What to look for in a multivitamin? When selecting a multi, the most important thing is to be sure it lists the right amount of each essential vitamin and mineral. Check your own requirements using our RDA table or the detailed information for each nutrient in the Review.

What They Are:
Multivitamins/multiminerals (or "multis") are the most popular supplements among the general population in America. There's no standard formula for multis, so ingredients will vary dramatically from one brand to another. It would be impossible to make a one-size-fits-all multi anyway because nutritional needs depend on age, gender, health status, and several other factors.

What They Do:
In 2014, the U.S. Preventive Services Task Force reported that there is inadequate evidence regarding a benefit or risk of harm with multivitamins in healthy adults without nutritional deficiencies (excluding women who are or may become pregnant) (USPSTF 2014, based on studies reviewed in Fortmann, Ann Int Med 2013).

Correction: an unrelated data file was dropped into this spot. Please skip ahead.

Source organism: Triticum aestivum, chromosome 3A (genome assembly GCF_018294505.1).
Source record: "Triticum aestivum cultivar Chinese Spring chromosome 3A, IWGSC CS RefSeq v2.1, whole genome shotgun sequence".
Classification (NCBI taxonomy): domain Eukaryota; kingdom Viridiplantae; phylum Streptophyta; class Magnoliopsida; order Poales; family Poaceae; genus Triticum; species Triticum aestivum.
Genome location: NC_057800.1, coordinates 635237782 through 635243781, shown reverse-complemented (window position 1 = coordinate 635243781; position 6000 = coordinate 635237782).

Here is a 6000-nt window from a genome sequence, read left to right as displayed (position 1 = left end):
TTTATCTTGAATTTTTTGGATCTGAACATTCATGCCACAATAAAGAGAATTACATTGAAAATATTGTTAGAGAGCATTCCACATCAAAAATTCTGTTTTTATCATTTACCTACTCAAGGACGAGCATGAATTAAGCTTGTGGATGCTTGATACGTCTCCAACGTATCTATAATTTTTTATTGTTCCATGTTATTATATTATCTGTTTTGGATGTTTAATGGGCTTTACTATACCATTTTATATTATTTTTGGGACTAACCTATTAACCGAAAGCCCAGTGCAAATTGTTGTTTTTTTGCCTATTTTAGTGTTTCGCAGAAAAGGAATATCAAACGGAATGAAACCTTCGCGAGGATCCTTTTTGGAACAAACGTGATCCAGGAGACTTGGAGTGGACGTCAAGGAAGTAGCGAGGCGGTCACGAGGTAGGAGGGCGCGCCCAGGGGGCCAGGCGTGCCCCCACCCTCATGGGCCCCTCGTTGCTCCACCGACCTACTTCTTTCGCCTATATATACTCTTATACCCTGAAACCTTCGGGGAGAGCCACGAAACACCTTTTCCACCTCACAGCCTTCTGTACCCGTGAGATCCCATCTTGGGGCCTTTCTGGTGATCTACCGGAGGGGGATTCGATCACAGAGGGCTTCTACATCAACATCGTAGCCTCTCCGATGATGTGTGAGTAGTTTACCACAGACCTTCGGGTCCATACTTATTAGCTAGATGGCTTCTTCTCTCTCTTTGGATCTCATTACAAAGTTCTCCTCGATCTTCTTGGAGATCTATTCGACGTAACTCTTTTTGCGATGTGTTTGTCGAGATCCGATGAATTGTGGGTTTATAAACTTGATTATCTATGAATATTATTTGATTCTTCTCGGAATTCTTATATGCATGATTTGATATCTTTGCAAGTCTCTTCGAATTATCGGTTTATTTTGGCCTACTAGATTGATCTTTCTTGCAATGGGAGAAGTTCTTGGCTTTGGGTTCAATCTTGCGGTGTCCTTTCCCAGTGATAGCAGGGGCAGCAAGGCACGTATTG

There is some evidence that taking multivitamins is associated with a reduced incidence of some types of cancers in certain populations. For example, a major study of male physicians 50 years of age or older found an 8% lower incidence of cancers among those taking a relatively modest-dose daily multivitamin compared to men taking placebo -- although there was no reduction in the mortality rate during the study period of approximately 11 years (Gaziano, JAMA 2012). The greatest reductions in cancer were among men with a prior diagnosis of cancer (27% fewer new cancers) and men with no family history of cancer (14% fewer cancers). There was no significant reduction in prostate cancer -- the most common type of cancer in the study, however, there was a 12% reduction in all other cancers combined. The supplement used in the study was Centrum Silver, although the formula in the study dated from 1997 and contained 400 IU of vitamin D3 , 5,000 IU of vitamin A with 50% beta-carotene . In the opinion of ConsumerLab.com staff, the recent changes to the formula would seem unlikely to have negatively affected outcomes and the new formula may be beneficial.